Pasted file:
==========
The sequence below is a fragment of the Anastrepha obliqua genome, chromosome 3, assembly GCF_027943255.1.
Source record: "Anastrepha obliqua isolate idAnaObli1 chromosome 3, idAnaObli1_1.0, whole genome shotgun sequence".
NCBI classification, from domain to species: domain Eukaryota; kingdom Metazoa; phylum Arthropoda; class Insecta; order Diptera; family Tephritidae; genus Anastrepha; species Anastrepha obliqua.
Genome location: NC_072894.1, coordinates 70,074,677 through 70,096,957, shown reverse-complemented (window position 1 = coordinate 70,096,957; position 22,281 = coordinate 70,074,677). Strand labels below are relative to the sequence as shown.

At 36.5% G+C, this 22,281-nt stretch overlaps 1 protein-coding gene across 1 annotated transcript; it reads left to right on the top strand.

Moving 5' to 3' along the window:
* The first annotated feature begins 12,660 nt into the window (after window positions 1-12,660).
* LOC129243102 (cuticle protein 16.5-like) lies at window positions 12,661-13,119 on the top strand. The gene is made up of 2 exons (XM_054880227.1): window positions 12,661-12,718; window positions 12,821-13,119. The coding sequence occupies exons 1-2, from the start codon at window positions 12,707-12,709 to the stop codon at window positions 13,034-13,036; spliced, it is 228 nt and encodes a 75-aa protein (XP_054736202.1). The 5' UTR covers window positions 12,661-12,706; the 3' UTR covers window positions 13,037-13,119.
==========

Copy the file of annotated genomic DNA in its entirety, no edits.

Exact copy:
The sequence below is a fragment of the Anastrepha obliqua genome, chromosome 3, assembly GCF_027943255.1.
Source record: "Anastrepha obliqua isolate idAnaObli1 chromosome 3, idAnaObli1_1.0, whole genome shotgun sequence".
NCBI classification, from domain to species: domain Eukaryota; kingdom Metazoa; phylum Arthropoda; class Insecta; order Diptera; family Tephritidae; genus Anastrepha; species Anastrepha obliqua.
Genome location: NC_072894.1, coordinates 70,074,677 through 70,096,957, shown reverse-complemented (window position 1 = coordinate 70,096,957; position 22,281 = coordinate 70,074,677). Strand labels below are relative to the sequence as shown.

At 36.5% G+C, this 22,281-nt stretch overlaps 1 protein-coding gene across 1 annotated transcript; it reads left to right on the top strand.

Moving 5' to 3' along the window:
* The first annotated feature begins 12,660 nt into the window (after window positions 1-12,660).
* LOC129243102 (cuticle protein 16.5-like) lies at window positions 12,661-13,119 on the top strand. The gene is made up of 2 exons (XM_054880227.1): window positions 12,661-12,718; window positions 12,821-13,119. The coding sequence occupies exons 1-2, from the start codon at window positions 12,707-12,709 to the stop codon at window positions 13,034-13,036; spliced, it is 228 nt and encodes a 75-aa protein (XP_054736202.1). The 5' UTR covers window positions 12,661-12,706; the 3' UTR covers window positions 13,037-13,119.